Skip to comments.3 Things I Have Learned as a New Iowa GOP Delegate
Posted on 06/18/2012 10:18:58 PM PDT by iowamark
I am a conservative Republican. I believe that I have voted ever since I have been old enough to do so, wanting to do my part and to exercise my right to vote. Much more recently I have become a caucus goer, further exercising my right and responsibility to influence who I vote for. This year is the first year that I have ever served as a delegate to the county central committee, as well as the county, district, and state GOP conventions. Though I came in naïve and optimistic, I am no longer either. The entire process has been an amazingly eye-opening experience from which I can say I have learned several things. Here are a few lessons I have gleaned from my experience so far.
Few Get Involved in the Real Process of Influence, and Even Fewer Run the Show
People across the country complain about Iowa having an inordinate amount of sway and influence as the first-in-the-nation caucus (which I am still heartily for), they would be shocked at how few of the caucus goers do anything beyond casting a vote at the caucus. A huge number of my fellow caucus goers vote for their candidate, and then flee into the night. Most, I would guess, would not even have an idea what goes on after they leave. Delegates to the county central committee are elected, and delegates to the county convention are elected (which most likely will become the delegates to the District and State if they so desire). Platform changes are introduced. Very, very few people actually go through the entire caucus process. Further, judging by the attendance at central committee meetings, most of those chosen as delegates either never bother to attend at all, or soon give up once they realize how utterly tedious the business of the party is.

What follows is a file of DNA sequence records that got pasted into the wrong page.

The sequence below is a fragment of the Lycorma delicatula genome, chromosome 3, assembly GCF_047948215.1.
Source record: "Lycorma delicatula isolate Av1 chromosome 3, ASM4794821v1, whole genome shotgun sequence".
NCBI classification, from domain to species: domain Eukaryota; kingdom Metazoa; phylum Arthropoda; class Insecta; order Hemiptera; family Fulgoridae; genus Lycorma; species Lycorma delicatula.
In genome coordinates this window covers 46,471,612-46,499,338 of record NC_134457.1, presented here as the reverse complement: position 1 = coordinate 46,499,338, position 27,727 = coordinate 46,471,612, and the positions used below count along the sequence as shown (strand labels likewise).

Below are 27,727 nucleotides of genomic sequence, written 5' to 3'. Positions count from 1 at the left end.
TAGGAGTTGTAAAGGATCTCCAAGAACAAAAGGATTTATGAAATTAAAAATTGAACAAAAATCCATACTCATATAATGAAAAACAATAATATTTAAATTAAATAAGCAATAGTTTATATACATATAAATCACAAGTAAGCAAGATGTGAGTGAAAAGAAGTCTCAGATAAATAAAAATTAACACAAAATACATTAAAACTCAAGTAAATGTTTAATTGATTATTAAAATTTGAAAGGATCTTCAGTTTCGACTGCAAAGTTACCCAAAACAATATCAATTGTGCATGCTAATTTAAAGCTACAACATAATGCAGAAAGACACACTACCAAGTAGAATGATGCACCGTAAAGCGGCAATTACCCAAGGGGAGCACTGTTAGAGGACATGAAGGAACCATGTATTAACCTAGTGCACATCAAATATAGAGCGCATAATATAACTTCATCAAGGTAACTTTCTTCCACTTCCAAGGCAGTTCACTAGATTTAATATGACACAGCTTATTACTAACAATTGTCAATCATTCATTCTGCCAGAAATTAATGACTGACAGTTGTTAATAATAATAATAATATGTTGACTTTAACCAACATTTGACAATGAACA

What remains is the few that become the true determiners of the party at every level. These extreme few determine who become the delegates upstream to state and national conventions. This extremely small group chooses even fewer to oversee the credentials validation of future delegates, creation and maintenance of platform planks, and the rules by which business is conducted. This tiny number of people hold the influence of the entire state party in reality.
The O in GOP Does Not Stand for Organization (and Theres No E for Efficiency Either)
I understand that most of those involved are self-funded volunteers. However, I see no reason for the continual and amazing lack of organization and efficiency at any GOP meeting that I have attended to date. Time and again I have attended meeting where sound equipment was forgotten or late. Time and again I have been to meetings where the minutes of the previous meeting were not yet available to be read and approved. In some of the meetings the indecisiveness is breath-taking. The sometimes comical chaos of stop-go-wait-change that could be alleviated with just another thirty minutes of meaningful planning. We can and must do better at doing our business with excellence and with foresight.